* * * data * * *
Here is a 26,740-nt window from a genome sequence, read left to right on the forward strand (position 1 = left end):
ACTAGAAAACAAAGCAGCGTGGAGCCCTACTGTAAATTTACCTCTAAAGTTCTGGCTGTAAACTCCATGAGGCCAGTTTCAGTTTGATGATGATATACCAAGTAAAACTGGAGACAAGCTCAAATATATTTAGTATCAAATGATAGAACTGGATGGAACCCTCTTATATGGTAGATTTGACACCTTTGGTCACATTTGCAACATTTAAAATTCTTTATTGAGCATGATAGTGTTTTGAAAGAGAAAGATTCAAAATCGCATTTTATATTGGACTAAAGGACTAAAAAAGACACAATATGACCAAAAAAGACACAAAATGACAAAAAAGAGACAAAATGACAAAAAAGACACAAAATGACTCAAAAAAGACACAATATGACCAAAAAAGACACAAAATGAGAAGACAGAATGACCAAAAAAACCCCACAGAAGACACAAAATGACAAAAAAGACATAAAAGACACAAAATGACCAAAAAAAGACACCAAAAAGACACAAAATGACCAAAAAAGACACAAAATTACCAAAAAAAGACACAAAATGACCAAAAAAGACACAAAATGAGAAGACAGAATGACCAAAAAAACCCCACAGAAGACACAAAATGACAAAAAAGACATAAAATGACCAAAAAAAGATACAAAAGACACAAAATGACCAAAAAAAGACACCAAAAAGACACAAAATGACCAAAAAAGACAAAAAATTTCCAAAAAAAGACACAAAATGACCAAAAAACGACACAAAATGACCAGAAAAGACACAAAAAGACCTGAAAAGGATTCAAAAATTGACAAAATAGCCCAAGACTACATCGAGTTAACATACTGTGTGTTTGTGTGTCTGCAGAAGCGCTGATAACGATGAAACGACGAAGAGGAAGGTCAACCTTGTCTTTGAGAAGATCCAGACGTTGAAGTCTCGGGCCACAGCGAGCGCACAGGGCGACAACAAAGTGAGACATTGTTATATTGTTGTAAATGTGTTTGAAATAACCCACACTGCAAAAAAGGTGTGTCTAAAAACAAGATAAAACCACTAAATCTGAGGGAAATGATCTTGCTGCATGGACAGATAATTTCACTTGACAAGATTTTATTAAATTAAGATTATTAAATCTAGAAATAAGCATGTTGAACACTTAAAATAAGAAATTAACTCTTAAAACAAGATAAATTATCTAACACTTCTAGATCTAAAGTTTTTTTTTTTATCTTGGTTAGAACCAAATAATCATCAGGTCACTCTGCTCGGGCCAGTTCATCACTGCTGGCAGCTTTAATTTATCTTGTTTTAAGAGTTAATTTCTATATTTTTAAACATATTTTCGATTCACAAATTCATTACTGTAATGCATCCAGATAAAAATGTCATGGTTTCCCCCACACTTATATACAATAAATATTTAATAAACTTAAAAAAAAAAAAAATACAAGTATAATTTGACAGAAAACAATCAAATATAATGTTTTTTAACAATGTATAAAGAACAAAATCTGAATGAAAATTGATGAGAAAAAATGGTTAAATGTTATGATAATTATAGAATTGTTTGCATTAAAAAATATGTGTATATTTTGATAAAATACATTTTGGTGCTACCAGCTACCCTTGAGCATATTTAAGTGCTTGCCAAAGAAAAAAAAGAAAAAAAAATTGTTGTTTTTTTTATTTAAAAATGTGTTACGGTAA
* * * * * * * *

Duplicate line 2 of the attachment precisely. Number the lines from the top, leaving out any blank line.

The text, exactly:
ACTAGAAAACAAAGCAGCGTGGAGCCCTACTGTAAATTTACCTCTAAAGTTCTGGCTGTAAACTCCATGAGGCCAGTTTCAGTTTGATGATGATATACCAAGTAAAACTGGAGACAAGCTCAAATATATTTAGTATCAAATGATAGAACTGGATGGAACCCTCTTATATGGTAGATTTGACACCTTTGGTCACATTTGCAACATTTAAAATTCTTTATTGAGCATGATAGTGTTTTGAAAGAGAAAGATTCAAAATCGCATTTTATATTGGACTAAAGGACTAAAAAAGACACAATATGACCAAAAAAGACACAAAATGACAAAAAAGAGACAAAATGACAAAAAAGACACAAAATGACTCAAAAAAGACACAATATGACCAAAAAAGACACAAAATGAGAAGACAGAATGACCAAAAAAACCCCACAGAAGACACAAAATGACAAAAAAGACATAAAAGACACAAAATGACCAAAAAAAGACACCAAAAAGACACAAAATGACCAAAAAAGACACAAAATTACCAAAAAAAGACACAAAATGACCAAAAAAGACACAAAATGAGAAGACAGAATGACCAAAAAAACCCCACAGAAGACACAAAATGACAAAAAAGACATAAAATGACCAAAAAAAGATACAAAAGACACAAAATGACCAAAAAAAGACACCAAAAAGACACAAAATGACCAAAAAAGACAAAAAATTTCCAAAAAAAGACACAAAATGACCAAAAAACGACACAAAATGACCAGAAAAGACACAAAAAGACCTGAAAAGGATTCAAAAATTGACAAAATAGCCCAAGACTACATCGAGTTAACATACTGTGTGTTTGTGTGTCTGCAGAAGCGCTGATAACGATGAAACGACGAAGAGGAAGGTCAACCTTGTCTTTGAGAAGATCCAGACGTTGAAGTCTCGGGCCACAGCGAGCGCACAGGGCGACAACAAAGTGAGACATTGTTATATTGTTGTAAATGTGTTTGAAATAACCCACACTGCAAAAAAGGTGTGTCTAAAAACAAGATAAAACCACTAAATCTGAGGGAAATGATCTTGCTGCATGGACAGATAATTTCACTTGACAAGATTTTATTAAATTAAGATTATTAAATCTAGAAATAAGCATGTTGAACACTTAAAATAAGAAATTAACTCTTAAAACAAGATAAATTATCTAACACTTCTAGATCTAAAGTTTTTTTTTTTATCTTGGTTAGAACCAAATAATCATCAGGTCACTCTGCTCGGGCCAGTTCATCACTGCTGGCAGCTTTAATTTATCTTGTTTTAAGAGTTAATTTCTATATTTTTAAACATATTTTCGATTCACAAATTCATTACTGTAATGCATCCAGATAAAAATGTCATGGTTTCCCCCACACTTATATACAATAAATATTTAATAAACTTAAAAAAAAAAAAAATACAAGTATAATTTGACAGAAAACAATCAAATATAATGTTTTTTAACAATGTATAAAGAACAAAATCTGAATGAAAATTGATGAGAAAAAATGGTTAAATGTTATGATAATTATAGAATTGTTTGCATTAAAAAATATGTGTATATTTTGATAAAATACATTTTGGTGCTACCAGCTACCCTTGAGCATATTTAAGTGCTTGCCAAAGAAAAAAAAGAAAAAAAAATTGTTGTTTTTTTTATTTAAAAATGTGTTACGGTAA